Maybe someday they will realize the error of their ways, but I resigned myself to the idea that I need to find a new ink and soon.  I do have a can and a half left, which lasts me a while, but I also use it in teaching my woodcut class (I start them on water based inks, but they all want to switch to oil based inks as soon as possible) and that's scheduled to start up again next week.  My old friend and former student Tom Huck had favored it for a long time, but I had noticed on his site a few years ago that he was promoting Gamblin brand inks- I assumed some kind of financial arrangement had been made.  But then earlier this year he announced that he would be having his own custom label brand of relief ink, manufactured by Gamblin, called Outlaw Black.  (Drive by Press, headed up by one of Tom's former students, also has a custom label ink formulated for relief printing on cloth)  The company website doesn't list these custom label inks, but my tool supplier does, so I ordered some tools a few weeks ago and had them include a can of Outlaw Black in the shipment. If I like it, I'll order some more.  

The problem has been waiting for the stuff to get here.  It was sent parcel post (relatively cheap), and after the first weekend it finally departed the west coast.  A link to tracking information allowed be to follow the progress.  It arrived in New Jersey toward the end of last week, at which time the post office inexplicably sent it to a different town than the listed address.  That town is just across the river from where it was supposed to go, but the tracking site told me it was declared undeliverable, and after a weekend in a post office closed for the holiday, it was forwarded to the other side of the state.  For a few days I was left wondering why it couldn't be delivered- was it damaged, the labels destroyed, etc?   I was worried that maybe it would be sent back to the company.  Yesterday morning the computer told me they had decided to send it to the town it should have been sent to last week, and I got confirmation that it had arrived.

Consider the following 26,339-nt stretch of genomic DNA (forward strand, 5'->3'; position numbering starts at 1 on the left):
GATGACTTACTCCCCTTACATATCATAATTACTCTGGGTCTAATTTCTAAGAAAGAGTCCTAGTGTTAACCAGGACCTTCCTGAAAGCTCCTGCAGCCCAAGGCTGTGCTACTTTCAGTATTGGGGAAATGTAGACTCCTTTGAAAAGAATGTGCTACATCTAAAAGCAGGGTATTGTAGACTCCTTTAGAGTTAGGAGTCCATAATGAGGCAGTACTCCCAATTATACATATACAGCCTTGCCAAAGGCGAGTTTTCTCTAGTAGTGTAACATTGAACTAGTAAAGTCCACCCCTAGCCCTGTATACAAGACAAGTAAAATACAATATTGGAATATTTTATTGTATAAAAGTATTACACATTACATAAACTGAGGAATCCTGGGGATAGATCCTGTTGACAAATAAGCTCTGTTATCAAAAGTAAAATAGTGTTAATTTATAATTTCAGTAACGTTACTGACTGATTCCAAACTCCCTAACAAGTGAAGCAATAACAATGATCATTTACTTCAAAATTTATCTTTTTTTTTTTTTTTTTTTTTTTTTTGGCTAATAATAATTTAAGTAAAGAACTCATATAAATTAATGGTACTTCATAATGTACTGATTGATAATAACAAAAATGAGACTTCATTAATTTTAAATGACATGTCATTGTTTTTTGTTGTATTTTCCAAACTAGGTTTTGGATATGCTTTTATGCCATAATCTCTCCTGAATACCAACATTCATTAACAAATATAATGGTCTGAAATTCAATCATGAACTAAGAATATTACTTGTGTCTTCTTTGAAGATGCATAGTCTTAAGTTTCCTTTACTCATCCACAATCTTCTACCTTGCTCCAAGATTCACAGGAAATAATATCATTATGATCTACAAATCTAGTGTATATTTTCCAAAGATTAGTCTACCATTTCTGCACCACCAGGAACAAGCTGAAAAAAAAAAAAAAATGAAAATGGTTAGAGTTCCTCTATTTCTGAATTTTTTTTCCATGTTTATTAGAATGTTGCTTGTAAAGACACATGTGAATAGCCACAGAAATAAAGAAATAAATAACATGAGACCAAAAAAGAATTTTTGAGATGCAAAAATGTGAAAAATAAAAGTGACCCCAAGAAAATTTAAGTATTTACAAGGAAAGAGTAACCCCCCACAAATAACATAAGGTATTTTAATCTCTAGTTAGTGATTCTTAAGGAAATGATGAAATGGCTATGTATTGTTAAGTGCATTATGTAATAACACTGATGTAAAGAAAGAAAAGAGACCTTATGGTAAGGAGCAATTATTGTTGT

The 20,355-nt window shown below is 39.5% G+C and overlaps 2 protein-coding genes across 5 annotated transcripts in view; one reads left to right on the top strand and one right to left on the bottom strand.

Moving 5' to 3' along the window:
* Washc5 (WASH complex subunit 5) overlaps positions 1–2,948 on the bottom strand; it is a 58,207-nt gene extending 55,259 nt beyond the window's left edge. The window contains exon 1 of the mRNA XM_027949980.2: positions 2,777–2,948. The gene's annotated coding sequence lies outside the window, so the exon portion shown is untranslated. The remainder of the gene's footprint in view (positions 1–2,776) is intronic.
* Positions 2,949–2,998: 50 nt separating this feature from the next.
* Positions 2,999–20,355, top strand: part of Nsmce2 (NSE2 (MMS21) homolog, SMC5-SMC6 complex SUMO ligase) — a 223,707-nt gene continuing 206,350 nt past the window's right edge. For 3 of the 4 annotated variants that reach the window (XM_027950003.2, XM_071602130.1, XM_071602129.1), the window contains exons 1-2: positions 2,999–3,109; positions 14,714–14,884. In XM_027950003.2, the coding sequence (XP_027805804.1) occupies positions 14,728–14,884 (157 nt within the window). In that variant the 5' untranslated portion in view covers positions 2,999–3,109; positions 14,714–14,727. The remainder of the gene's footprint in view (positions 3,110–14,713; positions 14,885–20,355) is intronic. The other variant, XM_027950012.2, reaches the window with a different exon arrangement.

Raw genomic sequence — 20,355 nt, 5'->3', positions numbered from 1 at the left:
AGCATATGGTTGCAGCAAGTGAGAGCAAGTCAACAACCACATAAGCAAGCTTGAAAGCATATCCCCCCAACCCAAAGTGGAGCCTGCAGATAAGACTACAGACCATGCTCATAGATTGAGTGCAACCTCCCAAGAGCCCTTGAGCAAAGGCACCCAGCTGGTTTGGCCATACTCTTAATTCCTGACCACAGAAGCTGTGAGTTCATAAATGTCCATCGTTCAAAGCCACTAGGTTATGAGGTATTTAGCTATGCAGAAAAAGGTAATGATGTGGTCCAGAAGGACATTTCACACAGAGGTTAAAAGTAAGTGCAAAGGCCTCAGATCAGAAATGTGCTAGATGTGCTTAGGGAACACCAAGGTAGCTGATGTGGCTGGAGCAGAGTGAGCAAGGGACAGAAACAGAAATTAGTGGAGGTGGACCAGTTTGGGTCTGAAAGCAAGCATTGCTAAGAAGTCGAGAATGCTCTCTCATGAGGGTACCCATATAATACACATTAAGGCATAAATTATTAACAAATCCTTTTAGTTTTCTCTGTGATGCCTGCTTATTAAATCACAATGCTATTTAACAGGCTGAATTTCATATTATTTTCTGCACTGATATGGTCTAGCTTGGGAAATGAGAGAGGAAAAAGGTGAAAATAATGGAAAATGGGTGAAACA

During the day today I went down to pick up my box.  The box was completely intact, with two clearly printed labels with the correct address.  So why it was sent to the wrong county will just remain a mystery.  I'm glad it's in my hands, and in the coming days I'll pull a proof of some old block to see what I think of this ink.  The tools supplement the supply I had, including a few sizes I didn't have.  Now I just have to hope the class gets enough students to run.

Tuesday, October 14, 2014

Supermarket Rubble part 4

Back to work on the supermarket print today.  If this sketch looks familiar it's because it's a reworking of the last one I had shown here.  I dug up a softer (and thus darker) pencil and defined some things a little better- fixed a few things on the car being emptied of bricks, gave the two background cars more of a specific look.  I redrew some shopping carts, more like what the final version will look like.  I took the roof off the cart corral (most of the one at the store where this happened have canopies over the top, but a few are open like this), opening up the space a little.  For this latest version I started sketching in a tree island in the back, but more will needed behind it- another car most likely.  And I'm sure that I'll have a person or two walking through the area.  I figure to have all this worked out by the weekend, and then start redrawing the scene with proper proportions, details, and perspective on the wood.